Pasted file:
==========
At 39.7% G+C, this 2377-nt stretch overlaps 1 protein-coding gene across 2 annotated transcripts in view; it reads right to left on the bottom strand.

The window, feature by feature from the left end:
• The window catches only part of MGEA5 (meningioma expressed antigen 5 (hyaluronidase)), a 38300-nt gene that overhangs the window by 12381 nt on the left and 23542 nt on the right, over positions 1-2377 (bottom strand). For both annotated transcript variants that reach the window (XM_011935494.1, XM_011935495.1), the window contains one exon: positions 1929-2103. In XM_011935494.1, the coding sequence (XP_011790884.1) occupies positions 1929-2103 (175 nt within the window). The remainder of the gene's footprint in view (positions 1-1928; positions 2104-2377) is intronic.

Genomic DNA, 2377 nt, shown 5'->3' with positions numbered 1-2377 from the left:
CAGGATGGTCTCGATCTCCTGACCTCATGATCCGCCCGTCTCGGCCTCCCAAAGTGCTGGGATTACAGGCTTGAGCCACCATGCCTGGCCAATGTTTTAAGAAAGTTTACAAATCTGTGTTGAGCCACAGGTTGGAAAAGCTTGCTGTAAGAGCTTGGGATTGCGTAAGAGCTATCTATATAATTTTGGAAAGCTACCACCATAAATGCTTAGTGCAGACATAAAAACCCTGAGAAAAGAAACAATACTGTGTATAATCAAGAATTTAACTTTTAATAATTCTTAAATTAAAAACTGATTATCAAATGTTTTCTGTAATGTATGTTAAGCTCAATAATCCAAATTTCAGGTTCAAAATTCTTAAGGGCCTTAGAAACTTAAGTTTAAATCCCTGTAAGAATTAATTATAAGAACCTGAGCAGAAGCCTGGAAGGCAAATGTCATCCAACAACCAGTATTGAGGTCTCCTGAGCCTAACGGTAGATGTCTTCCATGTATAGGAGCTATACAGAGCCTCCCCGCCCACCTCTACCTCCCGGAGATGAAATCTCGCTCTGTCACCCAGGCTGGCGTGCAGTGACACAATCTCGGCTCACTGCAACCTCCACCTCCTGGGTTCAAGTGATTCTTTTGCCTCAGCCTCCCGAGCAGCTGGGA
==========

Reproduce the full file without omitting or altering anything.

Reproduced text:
At 39.7% G+C, this 2377-nt stretch overlaps 1 protein-coding gene across 2 annotated transcripts in view; it reads right to left on the bottom strand.

The window, feature by feature from the left end:
• The window catches only part of MGEA5 (meningioma expressed antigen 5 (hyaluronidase)), a 38300-nt gene that overhangs the window by 12381 nt on the left and 23542 nt on the right, over positions 1-2377 (bottom strand). For both annotated transcript variants that reach the window (XM_011935494.1, XM_011935495.1), the window contains one exon: positions 1929-2103. In XM_011935494.1, the coding sequence (XP_011790884.1) occupies positions 1929-2103 (175 nt within the window). The remainder of the gene's footprint in view (positions 1-1928; positions 2104-2377) is intronic.

Genomic DNA, 2377 nt, shown 5'->3' with positions numbered 1-2377 from the left:
CAGGATGGTCTCGATCTCCTGACCTCATGATCCGCCCGTCTCGGCCTCCCAAAGTGCTGGGATTACAGGCTTGAGCCACCATGCCTGGCCAATGTTTTAAGAAAGTTTACAAATCTGTGTTGAGCCACAGGTTGGAAAAGCTTGCTGTAAGAGCTTGGGATTGCGTAAGAGCTATCTATATAATTTTGGAAAGCTACCACCATAAATGCTTAGTGCAGACATAAAAACCCTGAGAAAAGAAACAATACTGTGTATAATCAAGAATTTAACTTTTAATAATTCTTAAATTAAAAACTGATTATCAAATGTTTTCTGTAATGTATGTTAAGCTCAATAATCCAAATTTCAGGTTCAAAATTCTTAAGGGCCTTAGAAACTTAAGTTTAAATCCCTGTAAGAATTAATTATAAGAACCTGAGCAGAAGCCTGGAAGGCAAATGTCATCCAACAACCAGTATTGAGGTCTCCTGAGCCTAACGGTAGATGTCTTCCATGTATAGGAGCTATACAGAGCCTCCCCGCCCACCTCTACCTCCCGGAGATGAAATCTCGCTCTGTCACCCAGGCTGGCGTGCAGTGACACAATCTCGGCTCACTGCAACCTCCACCTCCTGGGTTCAAGTGATTCTTTTGCCTCAGCCTCCCGAGCAGCTGGGA